Rinsho Shinkeigaku (Clinical Neurology)

Special article by the winner of Narabayashi Prize

The discovery of an antiparkinsonian drug, zonisamide

Miho Murata, M.D., Ph.D.

Department of Neurology, National Center Hospital of Neurology & Psychiatry

We serendipitously found that zonisamide (ZNS), an antiepileptic agent, has beneficial effects on Parkinson disease. A 25 mg once a day of ZNS (200-600 mg/day for epilepsy), significantly improves motor function of advanced patients with Parkinson disease. Its effects maintained at least one year even in patients with advanced stage.
It was finally approved as an anti parkinsonian agent in Japan on January 2009. As the mechanism of antiparkinsonian effects of ZNS, we showed that ZNS increases dopamine contents in the striatum by activating dopamine synthesis through increasing the levels of tyrosine hydroxylase (TH) mRNA and TH protein. It moderately inhibits monoamine oxydase (MAO) activity. ZNS shows significant inhibition on T-type Ca++channel. It may also affect the beneficial effects of ZNS on Parkinson disease. ZNS also showed neuroprotective effects on several parkinsonian models. It markedly inhibited quinoprotein formation and increased the level of glutathione by enhancing the astroglial cystine transport system and/or astroglial proliferation through S100β. We will verify the neuroprotective effects of ZNS on patients with Parkinson disease and study the factors responsible for the individual difference of the effects of ZNS by using genome wide association study (GWAS) in the near feature.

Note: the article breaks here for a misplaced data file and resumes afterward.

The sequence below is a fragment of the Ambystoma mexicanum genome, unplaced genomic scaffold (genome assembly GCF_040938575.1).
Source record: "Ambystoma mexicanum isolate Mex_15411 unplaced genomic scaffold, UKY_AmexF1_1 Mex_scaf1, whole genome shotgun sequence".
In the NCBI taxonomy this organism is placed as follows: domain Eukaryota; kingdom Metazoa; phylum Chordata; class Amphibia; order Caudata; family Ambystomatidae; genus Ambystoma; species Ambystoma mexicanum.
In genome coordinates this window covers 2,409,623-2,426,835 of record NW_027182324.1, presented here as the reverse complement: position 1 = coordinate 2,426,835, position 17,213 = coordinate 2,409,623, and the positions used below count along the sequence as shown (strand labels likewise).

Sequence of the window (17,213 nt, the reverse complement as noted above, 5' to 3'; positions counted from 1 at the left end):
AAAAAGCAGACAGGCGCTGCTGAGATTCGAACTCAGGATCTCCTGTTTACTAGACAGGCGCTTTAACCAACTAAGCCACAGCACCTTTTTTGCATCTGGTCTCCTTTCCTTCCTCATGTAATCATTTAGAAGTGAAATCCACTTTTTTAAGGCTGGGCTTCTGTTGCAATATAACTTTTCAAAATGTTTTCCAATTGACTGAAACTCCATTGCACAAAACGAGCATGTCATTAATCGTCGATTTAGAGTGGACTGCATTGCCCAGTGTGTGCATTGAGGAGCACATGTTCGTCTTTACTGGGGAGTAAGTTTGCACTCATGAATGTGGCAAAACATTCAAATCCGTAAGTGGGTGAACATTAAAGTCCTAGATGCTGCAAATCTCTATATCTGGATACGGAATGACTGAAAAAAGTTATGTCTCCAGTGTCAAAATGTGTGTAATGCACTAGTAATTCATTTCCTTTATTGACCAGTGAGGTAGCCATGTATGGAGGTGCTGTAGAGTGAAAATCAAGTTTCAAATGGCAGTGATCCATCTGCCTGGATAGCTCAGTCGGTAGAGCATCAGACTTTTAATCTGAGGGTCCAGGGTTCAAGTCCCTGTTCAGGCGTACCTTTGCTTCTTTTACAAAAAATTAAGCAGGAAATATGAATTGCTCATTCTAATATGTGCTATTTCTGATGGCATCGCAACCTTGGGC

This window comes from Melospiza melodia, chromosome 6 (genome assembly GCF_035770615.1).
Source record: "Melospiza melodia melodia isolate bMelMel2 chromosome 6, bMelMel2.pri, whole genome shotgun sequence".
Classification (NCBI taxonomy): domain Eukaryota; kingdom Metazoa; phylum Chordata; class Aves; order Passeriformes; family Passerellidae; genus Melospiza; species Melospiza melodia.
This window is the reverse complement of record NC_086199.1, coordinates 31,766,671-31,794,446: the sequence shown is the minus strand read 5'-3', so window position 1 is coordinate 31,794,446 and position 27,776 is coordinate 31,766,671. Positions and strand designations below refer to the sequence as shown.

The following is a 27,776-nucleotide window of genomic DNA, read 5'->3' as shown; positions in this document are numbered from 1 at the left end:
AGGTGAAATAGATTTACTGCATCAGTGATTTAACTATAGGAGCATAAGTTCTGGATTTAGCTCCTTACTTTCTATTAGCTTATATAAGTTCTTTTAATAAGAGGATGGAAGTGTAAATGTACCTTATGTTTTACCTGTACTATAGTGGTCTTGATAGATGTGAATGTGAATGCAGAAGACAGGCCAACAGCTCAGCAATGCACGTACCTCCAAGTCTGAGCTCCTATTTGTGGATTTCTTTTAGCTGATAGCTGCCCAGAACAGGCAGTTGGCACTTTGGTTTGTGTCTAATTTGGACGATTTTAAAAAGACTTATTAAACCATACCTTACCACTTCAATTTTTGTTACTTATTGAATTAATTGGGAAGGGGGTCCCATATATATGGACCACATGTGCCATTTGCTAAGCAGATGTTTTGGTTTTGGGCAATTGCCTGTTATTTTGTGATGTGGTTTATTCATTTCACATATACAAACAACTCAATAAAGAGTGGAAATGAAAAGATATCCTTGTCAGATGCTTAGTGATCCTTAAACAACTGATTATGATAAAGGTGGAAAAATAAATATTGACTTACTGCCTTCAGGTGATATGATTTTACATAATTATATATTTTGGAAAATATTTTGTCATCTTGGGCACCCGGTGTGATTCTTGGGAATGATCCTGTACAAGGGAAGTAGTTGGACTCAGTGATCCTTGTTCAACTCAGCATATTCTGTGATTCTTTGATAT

Full Text of this Article in Japanese PDF (517K)

(CLINICA NEUROL, 50: 67|73, 2010)
key words: Zonisamide, Parkinson disease, dopamine synthesis, neuroprotection

(Received: 26-Nov-09)